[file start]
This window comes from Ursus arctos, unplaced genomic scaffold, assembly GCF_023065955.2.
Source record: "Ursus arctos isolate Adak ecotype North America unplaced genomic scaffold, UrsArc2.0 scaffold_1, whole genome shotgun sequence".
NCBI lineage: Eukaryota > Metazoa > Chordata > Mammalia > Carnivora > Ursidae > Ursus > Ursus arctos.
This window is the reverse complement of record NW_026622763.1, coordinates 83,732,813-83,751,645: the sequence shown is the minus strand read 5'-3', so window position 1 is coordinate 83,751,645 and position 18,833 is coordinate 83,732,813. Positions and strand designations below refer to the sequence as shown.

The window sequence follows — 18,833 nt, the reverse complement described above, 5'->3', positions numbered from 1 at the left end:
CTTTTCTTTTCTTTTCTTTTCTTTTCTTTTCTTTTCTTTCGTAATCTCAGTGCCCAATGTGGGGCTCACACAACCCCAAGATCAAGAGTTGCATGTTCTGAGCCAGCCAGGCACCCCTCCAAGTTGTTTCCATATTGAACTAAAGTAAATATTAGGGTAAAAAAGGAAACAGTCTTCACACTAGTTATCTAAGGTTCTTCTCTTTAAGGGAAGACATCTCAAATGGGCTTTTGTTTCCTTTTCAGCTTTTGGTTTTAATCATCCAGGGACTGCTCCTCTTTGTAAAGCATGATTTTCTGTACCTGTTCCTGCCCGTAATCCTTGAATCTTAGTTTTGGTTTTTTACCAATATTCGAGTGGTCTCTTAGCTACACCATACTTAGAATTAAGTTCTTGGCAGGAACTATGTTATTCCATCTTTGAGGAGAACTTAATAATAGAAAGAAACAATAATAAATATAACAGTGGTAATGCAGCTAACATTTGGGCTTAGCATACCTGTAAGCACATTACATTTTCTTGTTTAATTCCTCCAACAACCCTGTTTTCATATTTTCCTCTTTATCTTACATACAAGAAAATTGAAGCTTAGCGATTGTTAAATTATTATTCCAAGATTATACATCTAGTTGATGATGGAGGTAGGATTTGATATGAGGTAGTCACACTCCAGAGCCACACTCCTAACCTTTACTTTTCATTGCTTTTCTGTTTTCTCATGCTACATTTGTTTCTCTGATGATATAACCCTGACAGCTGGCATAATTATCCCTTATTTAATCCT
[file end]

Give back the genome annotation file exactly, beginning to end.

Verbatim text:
This window comes from Ursus arctos, unplaced genomic scaffold, assembly GCF_023065955.2.
Source record: "Ursus arctos isolate Adak ecotype North America unplaced genomic scaffold, UrsArc2.0 scaffold_1, whole genome shotgun sequence".
NCBI lineage: Eukaryota > Metazoa > Chordata > Mammalia > Carnivora > Ursidae > Ursus > Ursus arctos.
This window is the reverse complement of record NW_026622763.1, coordinates 83,732,813-83,751,645: the sequence shown is the minus strand read 5'-3', so window position 1 is coordinate 83,751,645 and position 18,833 is coordinate 83,732,813. Positions and strand designations below refer to the sequence as shown.

The window sequence follows — 18,833 nt, the reverse complement described above, 5'->3', positions numbered from 1 at the left end:
CTTTTCTTTTCTTTTCTTTTCTTTTCTTTTCTTTTCTTTCGTAATCTCAGTGCCCAATGTGGGGCTCACACAACCCCAAGATCAAGAGTTGCATGTTCTGAGCCAGCCAGGCACCCCTCCAAGTTGTTTCCATATTGAACTAAAGTAAATATTAGGGTAAAAAAGGAAACAGTCTTCACACTAGTTATCTAAGGTTCTTCTCTTTAAGGGAAGACATCTCAAATGGGCTTTTGTTTCCTTTTCAGCTTTTGGTTTTAATCATCCAGGGACTGCTCCTCTTTGTAAAGCATGATTTTCTGTACCTGTTCCTGCCCGTAATCCTTGAATCTTAGTTTTGGTTTTTTACCAATATTCGAGTGGTCTCTTAGCTACACCATACTTAGAATTAAGTTCTTGGCAGGAACTATGTTATTCCATCTTTGAGGAGAACTTAATAATAGAAAGAAACAATAATAAATATAACAGTGGTAATGCAGCTAACATTTGGGCTTAGCATACCTGTAAGCACATTACATTTTCTTGTTTAATTCCTCCAACAACCCTGTTTTCATATTTTCCTCTTTATCTTACATACAAGAAAATTGAAGCTTAGCGATTGTTAAATTATTATTCCAAGATTATACATCTAGTTGATGATGGAGGTAGGATTTGATATGAGGTAGTCACACTCCAGAGCCACACTCCTAACCTTTACTTTTCATTGCTTTTCTGTTTTCTCATGCTACATTTGTTTCTCTGATGATATAACCCTGACAGCTGGCATAATTATCCCTTATTTAATCCT